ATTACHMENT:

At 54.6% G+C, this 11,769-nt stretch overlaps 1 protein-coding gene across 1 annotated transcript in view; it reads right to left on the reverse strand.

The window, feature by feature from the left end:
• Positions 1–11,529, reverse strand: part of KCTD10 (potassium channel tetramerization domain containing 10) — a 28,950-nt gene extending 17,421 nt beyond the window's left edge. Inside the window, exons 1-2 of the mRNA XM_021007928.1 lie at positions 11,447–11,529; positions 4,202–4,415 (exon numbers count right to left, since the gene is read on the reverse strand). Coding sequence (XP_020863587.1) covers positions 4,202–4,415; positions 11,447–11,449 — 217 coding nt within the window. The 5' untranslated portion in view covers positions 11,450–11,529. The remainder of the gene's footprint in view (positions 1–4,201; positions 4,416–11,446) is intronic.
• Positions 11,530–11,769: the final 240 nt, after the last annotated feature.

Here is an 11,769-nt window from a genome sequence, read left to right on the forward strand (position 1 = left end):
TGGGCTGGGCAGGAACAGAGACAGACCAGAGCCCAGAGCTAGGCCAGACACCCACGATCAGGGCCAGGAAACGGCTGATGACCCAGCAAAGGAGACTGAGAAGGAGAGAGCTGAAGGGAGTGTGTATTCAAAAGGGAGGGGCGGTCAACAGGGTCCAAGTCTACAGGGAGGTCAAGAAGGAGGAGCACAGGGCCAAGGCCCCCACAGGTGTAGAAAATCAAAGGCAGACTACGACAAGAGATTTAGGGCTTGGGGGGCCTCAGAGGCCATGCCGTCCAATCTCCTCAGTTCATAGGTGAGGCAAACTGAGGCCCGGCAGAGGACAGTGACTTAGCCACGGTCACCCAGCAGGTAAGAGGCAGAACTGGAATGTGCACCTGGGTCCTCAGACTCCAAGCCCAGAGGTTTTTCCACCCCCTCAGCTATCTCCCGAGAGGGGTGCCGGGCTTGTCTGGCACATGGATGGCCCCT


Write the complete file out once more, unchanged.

At 54.6% G+C, this 11,769-nt stretch overlaps 1 protein-coding gene across 1 annotated transcript in view; it reads right to left on the reverse strand.

The window, feature by feature from the left end:
• Positions 1–11,529, reverse strand: part of KCTD10 (potassium channel tetramerization domain containing 10) — a 28,950-nt gene extending 17,421 nt beyond the window's left edge. Inside the window, exons 1-2 of the mRNA XM_021007928.1 lie at positions 11,447–11,529; positions 4,202–4,415 (exon numbers count right to left, since the gene is read on the reverse strand). Coding sequence (XP_020863587.1) covers positions 4,202–4,415; positions 11,447–11,449 — 217 coding nt within the window. The 5' untranslated portion in view covers positions 11,450–11,529. The remainder of the gene's footprint in view (positions 1–4,201; positions 4,416–11,446) is intronic.
• Positions 11,530–11,769: the final 240 nt, after the last annotated feature.

Here is an 11,769-nt window from a genome sequence, read left to right on the forward strand (position 1 = left end):
TGGGCTGGGCAGGAACAGAGACAGACCAGAGCCCAGAGCTAGGCCAGACACCCACGATCAGGGCCAGGAAACGGCTGATGACCCAGCAAAGGAGACTGAGAAGGAGAGAGCTGAAGGGAGTGTGTATTCAAAAGGGAGGGGCGGTCAACAGGGTCCAAGTCTACAGGGAGGTCAAGAAGGAGGAGCACAGGGCCAAGGCCCCCACAGGTGTAGAAAATCAAAGGCAGACTACGACAAGAGATTTAGGGCTTGGGGGGCCTCAGAGGCCATGCCGTCCAATCTCCTCAGTTCATAGGTGAGGCAAACTGAGGCCCGGCAGAGGACAGTGACTTAGCCACGGTCACCCAGCAGGTAAGAGGCAGAACTGGAATGTGCACCTGGGTCCTCAGACTCCAAGCCCAGAGGTTTTTCCACCCCCTCAGCTATCTCCCGAGAGGGGTGCCGGGCTTGTCTGGCACATGGATGGCCCCT